Even as a little girl, Bridgett Mazer had an eye for design. “My mom knew at an early age that’s what I wanted to do,” Mazer said. “I used to ask for furniture for gifts as a kid.”
More than a quarter century later, Mazer runs her own design company, Bridgett Mazer Interiors, and provides services for Tongue & Groove Custom Builder. She’s spent the past decade developing a roster of high-end residential clients while also earning a reputation for elegant commercial work.
Some of that work will be on display next May when the 2017 Wells Fargo Championship tees off at Eagle Point Golf Club in Porters Neck.
With a projected economic impact of between $40 million and $60 million for the Wilmington area, the May 1-7, 2017 event will bring tens of thousands of golf fans to the course, and some of the today’s best players to the clubhouse.
The tournament is moving from its usual site at Quail Hollow Club in Charlotte to Wilmington for one year only to give the Charlotte course time to prepare for hosting the 2017 PGA Championship.
When the club put out a call for applicants, Mazer earned a recommendation from an Eagle Point member who was familiar with her work at other clubhouses in the region.
Early in her career, Mazer landed a job designing the interiors of the clubhouse at Waterford in Leland.
“I was in charge of all of the furnishings, in and out, all of the selections, tile cabinets, everything,” she said.
Mazer also worked on clubhouses for the Palmetto Creek and Arbors neighborhoods.
Eagle Point hired her first to renovate the locker room at the club, an expansive space with large fireplaces, dining tables and bar.
Now Mazer has moved on to the “dormitories,” six upscale guest suites and a shared common area and dining space.
Her goal is to finish those rooms by October.
Like most exclusive clubs, Eagle Point takes its privacy seriously, so the details of her design choices will be left for members to enjoy, but Mazer would say that most of the materials she’s using for the project are made in North Carolina.
It’s a choice she’s passionate about.
“We are in a state that started the furnishing industry,” Mazer said. “We have people from all over the world in High Point for that reason.”
As with any client, Mazer started her discussions with the club officials by trying to understand their tastes and personality.
Mazer was a psychology minor at the University of North Carolina Wilmington, where she earned an education degree before getting her design credentials at Cape Fear Community College.
That ability to get inside people’s heads is at the heart of her business.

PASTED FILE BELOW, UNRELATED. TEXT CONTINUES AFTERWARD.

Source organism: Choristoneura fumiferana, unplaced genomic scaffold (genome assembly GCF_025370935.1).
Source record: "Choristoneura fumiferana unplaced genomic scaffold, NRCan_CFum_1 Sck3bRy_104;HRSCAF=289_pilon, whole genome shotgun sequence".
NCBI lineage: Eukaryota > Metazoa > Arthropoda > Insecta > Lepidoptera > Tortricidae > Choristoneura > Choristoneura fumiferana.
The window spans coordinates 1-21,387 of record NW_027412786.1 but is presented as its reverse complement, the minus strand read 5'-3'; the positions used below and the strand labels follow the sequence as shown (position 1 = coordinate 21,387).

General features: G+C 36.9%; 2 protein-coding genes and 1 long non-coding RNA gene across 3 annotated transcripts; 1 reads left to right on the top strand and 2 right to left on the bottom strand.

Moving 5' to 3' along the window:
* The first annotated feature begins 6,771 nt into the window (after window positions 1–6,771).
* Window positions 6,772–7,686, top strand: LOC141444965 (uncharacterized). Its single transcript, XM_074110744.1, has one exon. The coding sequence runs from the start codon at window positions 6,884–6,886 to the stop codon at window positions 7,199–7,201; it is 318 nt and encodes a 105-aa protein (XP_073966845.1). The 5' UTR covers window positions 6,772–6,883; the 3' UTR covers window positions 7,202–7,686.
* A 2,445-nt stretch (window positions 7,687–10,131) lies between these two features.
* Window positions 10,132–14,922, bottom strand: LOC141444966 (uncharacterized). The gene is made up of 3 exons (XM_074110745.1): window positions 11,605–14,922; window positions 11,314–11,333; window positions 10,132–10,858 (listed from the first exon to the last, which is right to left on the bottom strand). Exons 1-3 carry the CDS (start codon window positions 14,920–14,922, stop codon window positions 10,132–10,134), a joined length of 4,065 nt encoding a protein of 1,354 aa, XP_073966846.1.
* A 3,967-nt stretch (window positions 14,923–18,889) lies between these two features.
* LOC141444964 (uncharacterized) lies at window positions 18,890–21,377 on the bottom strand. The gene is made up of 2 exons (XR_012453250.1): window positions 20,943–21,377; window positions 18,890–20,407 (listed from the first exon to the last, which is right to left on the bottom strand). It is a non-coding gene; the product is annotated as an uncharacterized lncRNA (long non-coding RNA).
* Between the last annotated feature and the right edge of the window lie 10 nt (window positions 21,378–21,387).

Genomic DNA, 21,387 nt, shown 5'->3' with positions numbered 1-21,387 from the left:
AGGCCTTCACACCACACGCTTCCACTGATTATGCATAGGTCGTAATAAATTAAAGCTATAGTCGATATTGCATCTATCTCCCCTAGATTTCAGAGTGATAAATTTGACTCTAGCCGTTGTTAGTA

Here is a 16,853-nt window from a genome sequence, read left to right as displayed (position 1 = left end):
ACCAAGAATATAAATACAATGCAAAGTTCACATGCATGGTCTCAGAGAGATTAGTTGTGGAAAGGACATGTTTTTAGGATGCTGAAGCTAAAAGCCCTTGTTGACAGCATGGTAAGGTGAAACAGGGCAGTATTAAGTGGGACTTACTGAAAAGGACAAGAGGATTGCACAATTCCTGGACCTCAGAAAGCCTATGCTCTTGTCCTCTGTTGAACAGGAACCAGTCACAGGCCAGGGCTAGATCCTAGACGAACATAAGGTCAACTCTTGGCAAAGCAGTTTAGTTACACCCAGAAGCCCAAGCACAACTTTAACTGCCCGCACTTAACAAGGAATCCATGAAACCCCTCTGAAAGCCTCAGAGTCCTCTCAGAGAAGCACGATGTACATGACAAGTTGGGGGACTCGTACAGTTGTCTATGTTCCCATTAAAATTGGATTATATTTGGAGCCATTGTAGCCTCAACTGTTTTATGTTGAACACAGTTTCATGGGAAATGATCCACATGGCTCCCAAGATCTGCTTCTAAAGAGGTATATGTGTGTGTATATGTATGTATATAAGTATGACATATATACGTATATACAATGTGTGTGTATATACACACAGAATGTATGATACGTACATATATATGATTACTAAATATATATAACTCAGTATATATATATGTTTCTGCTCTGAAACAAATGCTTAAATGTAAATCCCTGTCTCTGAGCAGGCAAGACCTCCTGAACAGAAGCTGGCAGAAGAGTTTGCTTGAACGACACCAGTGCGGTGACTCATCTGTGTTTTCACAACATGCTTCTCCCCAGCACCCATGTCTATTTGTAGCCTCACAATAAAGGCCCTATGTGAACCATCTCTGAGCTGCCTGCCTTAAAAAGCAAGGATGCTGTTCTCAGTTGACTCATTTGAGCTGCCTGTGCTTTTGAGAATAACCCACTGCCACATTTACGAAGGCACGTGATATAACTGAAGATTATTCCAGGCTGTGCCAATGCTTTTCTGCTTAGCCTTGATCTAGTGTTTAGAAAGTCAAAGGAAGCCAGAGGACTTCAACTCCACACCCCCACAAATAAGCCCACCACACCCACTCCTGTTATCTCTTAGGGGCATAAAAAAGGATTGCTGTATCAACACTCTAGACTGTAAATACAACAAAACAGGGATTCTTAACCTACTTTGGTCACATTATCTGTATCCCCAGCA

“People say they don’t know what they want, but when you really listen to them, they do know what they want,” she said. “They just don’t know how to facilitate it.”
Or how to verbalize it. When clients tells her they like things sleek and modern, she’ll reply, “Show me your idea of modern.”
Those visuals can help her understand if they want South Beach or Southport. “Sometimes it just takes digging a little deeper,” she said.
Next, Mazer pins images and samples to a presentation board. Well, three presentation boards, actually.
“I like to give people about three options,” she said. “More is too much. Fewer makes them feel trapped.”
Once clients start going through those distinct but coordinated designs, perhaps selecting one look from one board, one swatch from another, the final vision comes together.
Technology has become a key part of this process.
“It would be super hard to do the job without it,” she said.
Many of Mazer’s clients are out of town, having hired her to design a vacation home on Wrightsville Beach or a second home in Landfall.
So many meetings happen over phone and computer, with both her and her clients going through physical samples she’s mailed to them and digital presentations simultaneously.
Of course, sometimes all the technology Mazer needs is a good search engine.
She often has to play detective, trying to find a specific piece her clients are excited about.
When a client told her she wanted the same rug as Kris Jenner, all Mazer had to work with was a paused screenshot from a reality show.
Technology has even helped clients see the final product before it’s done.
Mazer and Tongue and Groove offer 3-D digital renderings from a local artist that are so lifelike it can be hard to distinguish them from actual photos of the finished product.
The renderings, and Mazer’s friendly presence, can help calm the fears of nervous clients worried they’ll regret their choices and be stuck with them for years.
Obviously, the expense of redoing something is a factor, Mazer said. But ultimately, “no decision that you make is forever.”
First-time clients, she said, can sometimes be nervous right from the start.
“They feel like I’m going to come in their home and tell them I don’t want to work with anything they have and that I’m going to control the entire situation,” she said.
But unlike TV, where designers swoop in, transform someone’s world and disappear, Mazer forms long-term bonds with her clients.
And with projects like Eagle Point added to her decade-long client list, it can be hard for her to find time to work on her house, a “fixer-upper” she and her husband bought in October.
Plus, when she’s constantly falling in love with the new pieces and designs she discovers every week, she can be as indecisive as some of her clients.
“It’s hard to make decisions when there are so many beautiful things out there,” she said. “And I see it all.”
Johanna Cano - Oct 22, 2018
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